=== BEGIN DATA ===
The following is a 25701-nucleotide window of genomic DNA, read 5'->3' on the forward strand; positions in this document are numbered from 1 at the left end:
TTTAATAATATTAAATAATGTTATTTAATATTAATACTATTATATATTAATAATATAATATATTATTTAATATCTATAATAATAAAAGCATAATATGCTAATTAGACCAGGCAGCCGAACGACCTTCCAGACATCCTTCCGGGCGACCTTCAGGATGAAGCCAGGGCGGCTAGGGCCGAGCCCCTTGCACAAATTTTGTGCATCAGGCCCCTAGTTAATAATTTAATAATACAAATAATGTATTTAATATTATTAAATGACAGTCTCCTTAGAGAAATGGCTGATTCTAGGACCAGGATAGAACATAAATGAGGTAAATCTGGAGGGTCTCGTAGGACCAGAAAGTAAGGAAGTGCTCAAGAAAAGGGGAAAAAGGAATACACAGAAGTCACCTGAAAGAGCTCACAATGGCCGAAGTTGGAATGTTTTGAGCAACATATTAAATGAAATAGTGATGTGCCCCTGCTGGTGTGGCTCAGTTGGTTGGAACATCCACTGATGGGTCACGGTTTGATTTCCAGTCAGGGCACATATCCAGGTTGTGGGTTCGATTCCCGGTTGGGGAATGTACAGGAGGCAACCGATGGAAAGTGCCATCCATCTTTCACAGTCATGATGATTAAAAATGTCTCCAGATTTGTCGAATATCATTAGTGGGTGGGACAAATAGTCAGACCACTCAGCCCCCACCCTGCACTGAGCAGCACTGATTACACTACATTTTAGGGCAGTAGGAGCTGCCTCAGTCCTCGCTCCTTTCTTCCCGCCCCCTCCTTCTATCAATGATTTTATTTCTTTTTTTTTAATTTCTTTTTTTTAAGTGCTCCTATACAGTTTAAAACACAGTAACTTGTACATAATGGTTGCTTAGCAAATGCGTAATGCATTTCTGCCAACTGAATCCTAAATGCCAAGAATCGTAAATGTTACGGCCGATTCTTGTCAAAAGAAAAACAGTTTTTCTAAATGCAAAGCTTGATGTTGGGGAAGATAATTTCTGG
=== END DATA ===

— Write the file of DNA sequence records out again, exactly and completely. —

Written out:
The following is a 25701-nucleotide window of genomic DNA, read 5'->3' on the forward strand; positions in this document are numbered from 1 at the left end:
TTTAATAATATTAAATAATGTTATTTAATATTAATACTATTATATATTAATAATATAATATATTATTTAATATCTATAATAATAAAAGCATAATATGCTAATTAGACCAGGCAGCCGAACGACCTTCCAGACATCCTTCCGGGCGACCTTCAGGATGAAGCCAGGGCGGCTAGGGCCGAGCCCCTTGCACAAATTTTGTGCATCAGGCCCCTAGTTAATAATTTAATAATACAAATAATGTATTTAATATTATTAAATGACAGTCTCCTTAGAGAAATGGCTGATTCTAGGACCAGGATAGAACATAAATGAGGTAAATCTGGAGGGTCTCGTAGGACCAGAAAGTAAGGAAGTGCTCAAGAAAAGGGGAAAAAGGAATACACAGAAGTCACCTGAAAGAGCTCACAATGGCCGAAGTTGGAATGTTTTGAGCAACATATTAAATGAAATAGTGATGTGCCCCTGCTGGTGTGGCTCAGTTGGTTGGAACATCCACTGATGGGTCACGGTTTGATTTCCAGTCAGGGCACATATCCAGGTTGTGGGTTCGATTCCCGGTTGGGGAATGTACAGGAGGCAACCGATGGAAAGTGCCATCCATCTTTCACAGTCATGATGATTAAAAATGTCTCCAGATTTGTCGAATATCATTAGTGGGTGGGACAAATAGTCAGACCACTCAGCCCCCACCCTGCACTGAGCAGCACTGATTACACTACATTTTAGGGCAGTAGGAGCTGCCTCAGTCCTCGCTCCTTTCTTCCCGCCCCCTCCTTCTATCAATGATTTTATTTCTTTTTTTTTAATTTCTTTTTTTTAAGTGCTCCTATACAGTTTAAAACACAGTAACTTGTACATAATGGTTGCTTAGCAAATGCGTAATGCATTTCTGCCAACTGAATCCTAAATGCCAAGAATCGTAAATGTTACGGCCGATTCTTGTCAAAAGAAAAACAGTTTTTCTAAATGCAAAGCTTGATGTTGGGGAAGATAATTTCTGG